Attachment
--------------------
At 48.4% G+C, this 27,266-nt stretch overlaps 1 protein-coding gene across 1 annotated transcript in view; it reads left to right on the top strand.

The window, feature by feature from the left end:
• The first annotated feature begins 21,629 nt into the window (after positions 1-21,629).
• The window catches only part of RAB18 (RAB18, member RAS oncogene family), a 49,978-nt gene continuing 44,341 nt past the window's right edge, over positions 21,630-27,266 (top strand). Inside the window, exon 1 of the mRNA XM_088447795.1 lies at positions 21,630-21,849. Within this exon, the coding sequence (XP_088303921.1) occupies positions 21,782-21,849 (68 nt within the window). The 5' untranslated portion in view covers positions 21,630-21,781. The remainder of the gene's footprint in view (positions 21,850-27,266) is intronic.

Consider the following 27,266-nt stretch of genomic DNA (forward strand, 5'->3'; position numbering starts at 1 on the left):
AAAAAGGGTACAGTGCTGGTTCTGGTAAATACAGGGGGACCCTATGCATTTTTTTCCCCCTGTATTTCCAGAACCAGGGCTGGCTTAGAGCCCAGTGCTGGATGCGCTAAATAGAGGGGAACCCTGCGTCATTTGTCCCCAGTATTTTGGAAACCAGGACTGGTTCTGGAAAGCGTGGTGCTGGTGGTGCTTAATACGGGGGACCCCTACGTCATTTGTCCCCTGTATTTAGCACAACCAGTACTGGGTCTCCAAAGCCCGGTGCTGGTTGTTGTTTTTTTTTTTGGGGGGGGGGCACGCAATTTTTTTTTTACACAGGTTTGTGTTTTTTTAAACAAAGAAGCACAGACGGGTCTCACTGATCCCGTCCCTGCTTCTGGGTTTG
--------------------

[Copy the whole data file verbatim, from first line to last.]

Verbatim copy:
At 48.4% G+C, this 27,266-nt stretch overlaps 1 protein-coding gene across 1 annotated transcript in view; it reads left to right on the top strand.

The window, feature by feature from the left end:
• The first annotated feature begins 21,629 nt into the window (after positions 1-21,629).
• The window catches only part of RAB18 (RAB18, member RAS oncogene family), a 49,978-nt gene continuing 44,341 nt past the window's right edge, over positions 21,630-27,266 (top strand). Inside the window, exon 1 of the mRNA XM_088447795.1 lies at positions 21,630-21,849. Within this exon, the coding sequence (XP_088303921.1) occupies positions 21,782-21,849 (68 nt within the window). The 5' untranslated portion in view covers positions 21,630-21,781. The remainder of the gene's footprint in view (positions 21,850-27,266) is intronic.

Consider the following 27,266-nt stretch of genomic DNA (forward strand, 5'->3'; position numbering starts at 1 on the left):
AAAAAGGGTACAGTGCTGGTTCTGGTAAATACAGGGGGACCCTATGCATTTTTTTCCCCCTGTATTTCCAGAACCAGGGCTGGCTTAGAGCCCAGTGCTGGATGCGCTAAATAGAGGGGAACCCTGCGTCATTTGTCCCCAGTATTTTGGAAACCAGGACTGGTTCTGGAAAGCGTGGTGCTGGTGGTGCTTAATACGGGGGACCCCTACGTCATTTGTCCCCTGTATTTAGCACAACCAGTACTGGGTCTCCAAAGCCCGGTGCTGGTTGTTGTTTTTTTTTTTGGGGGGGGGGCACGCAATTTTTTTTTTACACAGGTTTGTGTTTTTTTAAACAAAGAAGCACAGACGGGTCTCACTGATCCCGTCCCTGCTTCTGGGTTTG